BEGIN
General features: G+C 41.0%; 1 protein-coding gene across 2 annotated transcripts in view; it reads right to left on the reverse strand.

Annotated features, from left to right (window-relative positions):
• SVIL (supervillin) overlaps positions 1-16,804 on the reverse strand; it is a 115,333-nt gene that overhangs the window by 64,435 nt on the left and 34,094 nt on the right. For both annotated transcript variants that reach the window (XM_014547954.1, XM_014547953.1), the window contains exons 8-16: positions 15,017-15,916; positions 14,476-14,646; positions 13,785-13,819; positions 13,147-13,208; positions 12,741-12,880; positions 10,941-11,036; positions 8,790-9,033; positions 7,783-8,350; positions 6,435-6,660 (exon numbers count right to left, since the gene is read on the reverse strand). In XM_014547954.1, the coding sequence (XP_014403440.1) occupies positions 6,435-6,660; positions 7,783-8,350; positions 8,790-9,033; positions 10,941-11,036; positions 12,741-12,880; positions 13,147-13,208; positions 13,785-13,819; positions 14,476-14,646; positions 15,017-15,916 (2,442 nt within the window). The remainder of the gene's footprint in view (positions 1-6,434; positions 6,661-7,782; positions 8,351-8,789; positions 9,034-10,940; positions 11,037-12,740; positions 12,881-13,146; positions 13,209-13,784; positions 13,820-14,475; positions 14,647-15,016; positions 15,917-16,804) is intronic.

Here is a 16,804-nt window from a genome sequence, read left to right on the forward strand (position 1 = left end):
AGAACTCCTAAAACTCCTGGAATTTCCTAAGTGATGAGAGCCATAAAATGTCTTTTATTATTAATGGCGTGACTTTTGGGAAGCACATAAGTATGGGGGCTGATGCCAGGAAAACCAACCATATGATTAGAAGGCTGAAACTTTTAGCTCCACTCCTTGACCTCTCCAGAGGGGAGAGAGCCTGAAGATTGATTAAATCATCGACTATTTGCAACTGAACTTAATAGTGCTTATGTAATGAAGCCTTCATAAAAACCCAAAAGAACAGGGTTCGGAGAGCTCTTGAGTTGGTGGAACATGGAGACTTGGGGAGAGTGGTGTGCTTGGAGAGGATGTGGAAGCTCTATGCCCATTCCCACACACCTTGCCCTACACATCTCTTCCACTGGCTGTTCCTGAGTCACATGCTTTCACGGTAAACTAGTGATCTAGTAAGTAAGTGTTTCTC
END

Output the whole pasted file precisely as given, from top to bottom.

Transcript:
General features: G+C 41.0%; 1 protein-coding gene across 2 annotated transcripts in view; it reads right to left on the reverse strand.

Annotated features, from left to right (window-relative positions):
• SVIL (supervillin) overlaps positions 1-16,804 on the reverse strand; it is a 115,333-nt gene that overhangs the window by 64,435 nt on the left and 34,094 nt on the right. For both annotated transcript variants that reach the window (XM_014547954.1, XM_014547953.1), the window contains exons 8-16: positions 15,017-15,916; positions 14,476-14,646; positions 13,785-13,819; positions 13,147-13,208; positions 12,741-12,880; positions 10,941-11,036; positions 8,790-9,033; positions 7,783-8,350; positions 6,435-6,660 (exon numbers count right to left, since the gene is read on the reverse strand). In XM_014547954.1, the coding sequence (XP_014403440.1) occupies positions 6,435-6,660; positions 7,783-8,350; positions 8,790-9,033; positions 10,941-11,036; positions 12,741-12,880; positions 13,147-13,208; positions 13,785-13,819; positions 14,476-14,646; positions 15,017-15,916 (2,442 nt within the window). The remainder of the gene's footprint in view (positions 1-6,434; positions 6,661-7,782; positions 8,351-8,789; positions 9,034-10,940; positions 11,037-12,740; positions 12,881-13,146; positions 13,209-13,784; positions 13,820-14,475; positions 14,647-15,016; positions 15,917-16,804) is intronic.

Here is a 16,804-nt window from a genome sequence, read left to right on the forward strand (position 1 = left end):
AGAACTCCTAAAACTCCTGGAATTTCCTAAGTGATGAGAGCCATAAAATGTCTTTTATTATTAATGGCGTGACTTTTGGGAAGCACATAAGTATGGGGGCTGATGCCAGGAAAACCAACCATATGATTAGAAGGCTGAAACTTTTAGCTCCACTCCTTGACCTCTCCAGAGGGGAGAGAGCCTGAAGATTGATTAAATCATCGACTATTTGCAACTGAACTTAATAGTGCTTATGTAATGAAGCCTTCATAAAAACCCAAAAGAACAGGGTTCGGAGAGCTCTTGAGTTGGTGGAACATGGAGACTTGGGGAGAGTGGTGTGCTTGGAGAGGATGTGGAAGCTCTATGCCCATTCCCACACACCTTGCCCTACACATCTCTTCCACTGGCTGTTCCTGAGTCACATGCTTTCACGGTAAACTAGTGATCTAGTAAGTAAGTGTTTCTC